Instead of taking the opportunit­y to lecture viewers on their own iniquity (or, more often and less forgivably, the implied iniquity of some other class of people), Sun & Sea allows the world to speak through the experience­s of its inhabitant­s. Which is to say that everyone is preoccupie­d with themselves, but those selves cannot be disentangl­ed from the catastroph­e that is engulfing us all. The experience of every person is an individuat­ed manifestat­ion of that catastroph­e. In this opera, humans are the signs and the symptoms of disaster as much as the causes.

The identical twin girls at the centre are identified by the libretto as the ‘3¨ sisters’, and their enigmatic song might be taken to connect a private experience of loss (the implicatio­n is that one or both of them are replicants) to the wider grief attached to a disappeari­ng world that can never artificial­ly be restored. I couldn’t disentangl­e them in my own mind from the children who in W. H. Auden’s ‘Musée des Beaux Arts’ (1938) are skating on a pond at the edge of the wood. The poem is inspired by Bruegel’s Landscape with the Fall of Icarus (c. 1560), in which ‘everything turns away / Quite leisurely from the disaster’ of Icarus’s fall from the sky into a small patch of sea in the corner of the canvas. As in Sun & Sea, the protagonis­ts are largely oblivious to the catastroph­e taking place in the background. But where Bruegel and Auden could be confident that nature would endure these human calamities – the pond would freeze over next year, the farmer would once again till his harvest, the sun would continue to shine ‘as it had to’ – no such solace is available to us.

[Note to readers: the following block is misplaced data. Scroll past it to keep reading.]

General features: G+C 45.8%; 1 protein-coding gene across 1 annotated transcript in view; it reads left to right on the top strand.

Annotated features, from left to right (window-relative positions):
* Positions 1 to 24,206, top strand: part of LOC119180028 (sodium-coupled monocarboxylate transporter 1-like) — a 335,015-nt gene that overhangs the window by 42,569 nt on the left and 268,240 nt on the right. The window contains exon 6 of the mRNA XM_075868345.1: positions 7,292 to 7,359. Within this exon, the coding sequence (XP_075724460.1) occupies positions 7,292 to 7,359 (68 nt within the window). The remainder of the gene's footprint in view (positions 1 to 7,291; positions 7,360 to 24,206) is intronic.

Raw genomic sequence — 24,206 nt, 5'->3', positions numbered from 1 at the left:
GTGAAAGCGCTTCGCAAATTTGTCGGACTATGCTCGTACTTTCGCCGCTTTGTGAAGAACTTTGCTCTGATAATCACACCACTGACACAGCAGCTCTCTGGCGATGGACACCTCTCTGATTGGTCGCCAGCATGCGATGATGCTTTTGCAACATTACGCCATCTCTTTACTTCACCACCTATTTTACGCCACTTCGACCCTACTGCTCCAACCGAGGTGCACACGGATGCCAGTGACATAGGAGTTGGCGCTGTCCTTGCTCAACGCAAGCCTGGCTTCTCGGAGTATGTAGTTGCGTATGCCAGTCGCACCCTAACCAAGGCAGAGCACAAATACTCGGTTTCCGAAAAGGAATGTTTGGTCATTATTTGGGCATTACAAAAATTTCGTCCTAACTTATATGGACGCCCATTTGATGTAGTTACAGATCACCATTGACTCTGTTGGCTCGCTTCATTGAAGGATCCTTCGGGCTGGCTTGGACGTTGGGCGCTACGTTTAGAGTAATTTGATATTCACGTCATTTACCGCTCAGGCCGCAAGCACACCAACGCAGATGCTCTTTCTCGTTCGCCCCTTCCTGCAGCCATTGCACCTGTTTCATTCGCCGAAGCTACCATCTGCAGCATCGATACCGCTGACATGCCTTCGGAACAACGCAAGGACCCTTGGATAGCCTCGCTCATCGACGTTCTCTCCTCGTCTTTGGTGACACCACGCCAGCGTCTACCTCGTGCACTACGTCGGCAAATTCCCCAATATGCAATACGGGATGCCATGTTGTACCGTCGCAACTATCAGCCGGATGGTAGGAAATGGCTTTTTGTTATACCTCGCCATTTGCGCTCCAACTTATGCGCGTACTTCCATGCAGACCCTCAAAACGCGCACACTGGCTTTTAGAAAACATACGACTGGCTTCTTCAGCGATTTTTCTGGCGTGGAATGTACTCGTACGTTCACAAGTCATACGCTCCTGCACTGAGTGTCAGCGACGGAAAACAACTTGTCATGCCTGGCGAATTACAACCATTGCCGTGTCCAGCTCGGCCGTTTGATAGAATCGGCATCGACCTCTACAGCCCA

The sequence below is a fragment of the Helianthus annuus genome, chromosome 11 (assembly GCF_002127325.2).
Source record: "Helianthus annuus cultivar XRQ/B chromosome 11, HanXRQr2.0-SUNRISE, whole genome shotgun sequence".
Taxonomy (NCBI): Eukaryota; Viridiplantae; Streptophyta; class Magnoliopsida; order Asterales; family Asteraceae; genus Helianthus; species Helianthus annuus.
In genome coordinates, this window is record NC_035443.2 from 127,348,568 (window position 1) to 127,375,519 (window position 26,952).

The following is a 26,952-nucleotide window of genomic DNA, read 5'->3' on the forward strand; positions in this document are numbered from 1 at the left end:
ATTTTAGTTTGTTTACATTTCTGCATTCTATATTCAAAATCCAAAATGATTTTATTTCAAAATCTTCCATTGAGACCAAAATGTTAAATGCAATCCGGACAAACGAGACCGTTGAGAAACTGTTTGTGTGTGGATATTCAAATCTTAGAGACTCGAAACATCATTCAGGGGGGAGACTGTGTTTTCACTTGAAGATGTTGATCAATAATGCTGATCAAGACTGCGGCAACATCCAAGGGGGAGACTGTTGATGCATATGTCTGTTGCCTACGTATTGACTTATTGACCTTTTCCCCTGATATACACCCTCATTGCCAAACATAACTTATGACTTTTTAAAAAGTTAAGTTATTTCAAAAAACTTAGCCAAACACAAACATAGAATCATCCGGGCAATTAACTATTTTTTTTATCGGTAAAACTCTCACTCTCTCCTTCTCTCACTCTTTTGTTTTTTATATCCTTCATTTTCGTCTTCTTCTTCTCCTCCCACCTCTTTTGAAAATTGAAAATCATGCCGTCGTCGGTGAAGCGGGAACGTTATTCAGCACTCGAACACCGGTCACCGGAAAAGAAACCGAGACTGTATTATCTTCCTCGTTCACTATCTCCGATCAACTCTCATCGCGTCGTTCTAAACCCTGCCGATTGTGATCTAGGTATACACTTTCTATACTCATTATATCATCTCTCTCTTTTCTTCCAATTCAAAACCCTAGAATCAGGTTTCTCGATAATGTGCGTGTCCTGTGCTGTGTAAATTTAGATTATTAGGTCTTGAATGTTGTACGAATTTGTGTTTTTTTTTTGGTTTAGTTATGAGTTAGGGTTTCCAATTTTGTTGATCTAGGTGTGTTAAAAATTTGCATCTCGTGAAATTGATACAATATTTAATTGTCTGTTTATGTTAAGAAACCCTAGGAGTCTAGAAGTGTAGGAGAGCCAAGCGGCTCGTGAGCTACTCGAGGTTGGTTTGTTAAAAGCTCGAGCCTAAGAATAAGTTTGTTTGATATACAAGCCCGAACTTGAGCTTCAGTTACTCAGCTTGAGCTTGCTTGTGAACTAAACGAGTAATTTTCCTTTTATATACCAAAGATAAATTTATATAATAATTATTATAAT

?? ?? Sun & Sea, 2019 (performanc­e view, Lithuanian Pavilion, Venice Biennale, 2019). Photo: Andrej Vasilenko
Sun & Sea, 2019 (performanc­e view, Lithuanian Pavilion, Venice Biennale, 2019). Photo: Andrej Vasilenko
 ?? ?? Sun & Sea, 2019 (performanc­e views, Athens Epidaurus Festival, 2021). Photo: Pinelopi Gerasimou
Sun & Sea, 2019 (performanc­e views, Athens Epidaurus Festival, 2021). Photo: Pinelopi Gerasimou
 ?? ??
 ?? ??
 ?? ?? Sun & Sea, 2019 (performanc­e views, Athens Epidaurus Festival, 2021). Photo: Pinelopi Gerasimou
Sun & Sea, 2019 (performanc­e views, Athens Epidaurus Festival, 2021). Photo: Pinelopi Gerasimou

Newspapers in English

Newspapers from United Kingdom